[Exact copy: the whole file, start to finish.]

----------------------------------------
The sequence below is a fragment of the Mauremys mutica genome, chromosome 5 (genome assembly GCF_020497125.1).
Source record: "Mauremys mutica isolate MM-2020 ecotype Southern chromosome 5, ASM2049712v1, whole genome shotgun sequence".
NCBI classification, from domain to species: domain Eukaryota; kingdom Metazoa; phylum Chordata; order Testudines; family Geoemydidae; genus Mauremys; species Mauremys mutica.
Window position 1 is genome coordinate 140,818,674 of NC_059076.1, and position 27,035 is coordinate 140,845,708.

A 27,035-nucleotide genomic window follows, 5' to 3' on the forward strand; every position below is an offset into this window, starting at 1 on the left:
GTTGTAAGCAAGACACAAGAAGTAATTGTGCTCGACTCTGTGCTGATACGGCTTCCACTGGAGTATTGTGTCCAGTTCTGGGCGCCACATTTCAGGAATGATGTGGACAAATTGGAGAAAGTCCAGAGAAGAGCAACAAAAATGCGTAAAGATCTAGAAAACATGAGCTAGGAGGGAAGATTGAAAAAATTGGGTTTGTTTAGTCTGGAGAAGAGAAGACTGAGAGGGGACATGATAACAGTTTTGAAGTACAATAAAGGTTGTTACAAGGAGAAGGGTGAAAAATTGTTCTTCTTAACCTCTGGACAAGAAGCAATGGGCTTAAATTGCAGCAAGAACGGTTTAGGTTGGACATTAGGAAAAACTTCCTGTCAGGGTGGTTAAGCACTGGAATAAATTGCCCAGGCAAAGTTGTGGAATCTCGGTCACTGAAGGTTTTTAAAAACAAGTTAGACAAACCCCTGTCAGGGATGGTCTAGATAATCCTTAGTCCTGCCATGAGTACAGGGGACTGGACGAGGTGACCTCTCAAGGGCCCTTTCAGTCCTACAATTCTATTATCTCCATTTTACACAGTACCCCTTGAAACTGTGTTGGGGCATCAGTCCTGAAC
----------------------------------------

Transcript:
The sequence below is a fragment of the Mauremys mutica genome, chromosome 5 (genome assembly GCF_020497125.1).
Source record: "Mauremys mutica isolate MM-2020 ecotype Southern chromosome 5, ASM2049712v1, whole genome shotgun sequence".
NCBI classification, from domain to species: domain Eukaryota; kingdom Metazoa; phylum Chordata; order Testudines; family Geoemydidae; genus Mauremys; species Mauremys mutica.
Window position 1 is genome coordinate 140,818,674 of NC_059076.1, and position 27,035 is coordinate 140,845,708.

A 27,035-nucleotide genomic window follows, 5' to 3' on the forward strand; every position below is an offset into this window, starting at 1 on the left:
GTTGTAAGCAAGACACAAGAAGTAATTGTGCTCGACTCTGTGCTGATACGGCTTCCACTGGAGTATTGTGTCCAGTTCTGGGCGCCACATTTCAGGAATGATGTGGACAAATTGGAGAAAGTCCAGAGAAGAGCAACAAAAATGCGTAAAGATCTAGAAAACATGAGCTAGGAGGGAAGATTGAAAAAATTGGGTTTGTTTAGTCTGGAGAAGAGAAGACTGAGAGGGGACATGATAACAGTTTTGAAGTACAATAAAGGTTGTTACAAGGAGAAGGGTGAAAAATTGTTCTTCTTAACCTCTGGACAAGAAGCAATGGGCTTAAATTGCAGCAAGAACGGTTTAGGTTGGACATTAGGAAAAACTTCCTGTCAGGGTGGTTAAGCACTGGAATAAATTGCCCAGGCAAAGTTGTGGAATCTCGGTCACTGAAGGTTTTTAAAAACAAGTTAGACAAACCCCTGTCAGGGATGGTCTAGATAATCCTTAGTCCTGCCATGAGTACAGGGGACTGGACGAGGTGACCTCTCAAGGGCCCTTTCAGTCCTACAATTCTATTATCTCCATTTTACACAGTACCCCTTGAAACTGTGTTGGGGCATCAGTCCTGAAC